Is the world ready for a not-too-bawdy version of the Texas Renaissance Festival? That's what a couple of Houston guys are finding out.
George Appling and Eric Todd have sunk $1.7 million into buying 105 acres and and putting up permanent buildings off 290 about 35 miles east of Austin. Vendors have built another $1 million worth of permanent buildings. It's called the Sherwood Forest Faire, it's got some big-name sponsors, and it's just had a successful opening weekend. It'll run on weekends through April 4.
Appling tells Hair Balls he and Todd saw a hole in the Faire circuit and took a chance. "We had either the cojones or the foolishness to go all in," he says of their investment.
The Sherwood Forest fair is not competing with the larger Texas Renaissance Festival, which takes place in the fall and is well-known for its rowdiness. Appling says Sherwood Forest aims to have a more family-friendly environment.
"The Texas Renaissance Festival is very bawdy and rowdy and there's a lot of visible flesh and extreme drunkenness," he says, succinctly describing why people like it. "And the owners like it that way. Both Eric and I have kids, and we want them to be able to run around the fair."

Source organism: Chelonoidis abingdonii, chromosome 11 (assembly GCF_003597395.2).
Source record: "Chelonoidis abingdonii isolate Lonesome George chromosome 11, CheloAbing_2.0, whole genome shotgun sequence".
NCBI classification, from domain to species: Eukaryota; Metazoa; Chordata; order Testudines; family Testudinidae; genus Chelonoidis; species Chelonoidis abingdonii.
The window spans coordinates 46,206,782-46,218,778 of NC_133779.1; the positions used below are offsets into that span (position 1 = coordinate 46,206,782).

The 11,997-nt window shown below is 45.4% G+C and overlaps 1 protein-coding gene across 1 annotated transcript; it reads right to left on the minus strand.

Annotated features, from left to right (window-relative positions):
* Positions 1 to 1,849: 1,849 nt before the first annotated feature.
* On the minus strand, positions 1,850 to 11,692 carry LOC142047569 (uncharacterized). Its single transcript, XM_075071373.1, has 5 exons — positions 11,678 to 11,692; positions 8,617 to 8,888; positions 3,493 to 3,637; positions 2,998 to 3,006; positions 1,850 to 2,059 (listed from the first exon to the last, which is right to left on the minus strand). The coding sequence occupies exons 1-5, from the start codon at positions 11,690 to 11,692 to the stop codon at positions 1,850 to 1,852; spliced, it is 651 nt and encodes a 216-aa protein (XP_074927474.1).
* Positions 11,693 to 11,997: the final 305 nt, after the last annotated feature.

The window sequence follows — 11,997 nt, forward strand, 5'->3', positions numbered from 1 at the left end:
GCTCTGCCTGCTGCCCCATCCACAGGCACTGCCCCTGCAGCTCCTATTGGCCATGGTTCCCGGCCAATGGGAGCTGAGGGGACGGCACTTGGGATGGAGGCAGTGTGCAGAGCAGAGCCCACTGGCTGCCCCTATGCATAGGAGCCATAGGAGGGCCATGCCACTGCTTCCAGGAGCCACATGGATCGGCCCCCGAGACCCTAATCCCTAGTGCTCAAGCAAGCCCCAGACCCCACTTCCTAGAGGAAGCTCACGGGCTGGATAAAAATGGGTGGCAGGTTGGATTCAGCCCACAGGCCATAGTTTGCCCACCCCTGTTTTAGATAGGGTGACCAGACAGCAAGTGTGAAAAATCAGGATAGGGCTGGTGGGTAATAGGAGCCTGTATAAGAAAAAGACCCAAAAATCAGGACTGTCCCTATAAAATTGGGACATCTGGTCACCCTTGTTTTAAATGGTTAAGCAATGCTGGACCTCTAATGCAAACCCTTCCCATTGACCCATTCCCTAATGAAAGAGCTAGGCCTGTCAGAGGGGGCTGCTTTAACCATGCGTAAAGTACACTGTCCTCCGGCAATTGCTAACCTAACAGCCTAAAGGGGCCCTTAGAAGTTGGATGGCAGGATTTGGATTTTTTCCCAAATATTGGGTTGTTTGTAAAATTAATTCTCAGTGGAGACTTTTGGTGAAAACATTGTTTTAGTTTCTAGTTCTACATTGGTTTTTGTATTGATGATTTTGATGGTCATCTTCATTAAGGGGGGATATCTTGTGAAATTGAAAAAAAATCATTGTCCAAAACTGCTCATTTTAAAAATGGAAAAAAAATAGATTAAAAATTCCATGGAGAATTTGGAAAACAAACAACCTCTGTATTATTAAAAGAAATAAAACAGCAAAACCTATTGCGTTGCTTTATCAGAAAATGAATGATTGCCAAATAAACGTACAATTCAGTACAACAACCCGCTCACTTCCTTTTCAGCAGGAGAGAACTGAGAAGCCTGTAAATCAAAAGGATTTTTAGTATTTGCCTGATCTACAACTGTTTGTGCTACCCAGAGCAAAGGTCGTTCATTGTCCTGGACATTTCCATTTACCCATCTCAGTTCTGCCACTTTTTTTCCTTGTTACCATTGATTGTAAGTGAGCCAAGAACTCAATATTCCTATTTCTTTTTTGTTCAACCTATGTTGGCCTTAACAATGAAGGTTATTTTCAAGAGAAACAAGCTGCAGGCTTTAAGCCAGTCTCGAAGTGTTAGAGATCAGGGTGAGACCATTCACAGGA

He's not exactly banning raucousness, though.
"We are policing the exposed-flesh element, and we're keeping the extreme drinking out of the kid's area," he says. "Bawdy people are welcome -- we just want them staying around the big pub we have, not the kid's area."
He said 4,700 attended the opening weekend, which was right at expectations. Exit surveys seemed to indicate people liked the experience.
What do you do with a renaissance fair property during the 11 or so months a year when there's no fair going on?
Appling, a telecommunications consultant, says they're looking at doing things like summer camps, music festivals and weddings.
But first they have to see how well things go.
"We're going to get through the first season first and then see if we're rich or poor," he says. "We'll probably be one or the other."
Keep the Houston Press Free... Since we started the Houston Press, it has been defined as the free, independent voice of Houston, and we would like to keep it that way. Offering our readers free access to incisive coverage of local news, food and culture. Producing stories on everything from political scandals to the hottest new bands, with gutsy reporting, stylish writing, and staffers who've won everything from the Society of Professional Journalists' Sigma Delta Chi feature-writing award to the Casey Medal for Meritorious Journalism. But with local journalism's existence under siege and advertising revenue setbacks having a larger impact, it is important now more than ever for us to rally support behind funding our local journalism. You can help by participating in our "I Support" membership program, allowing us to keep covering Houston with no paywalls.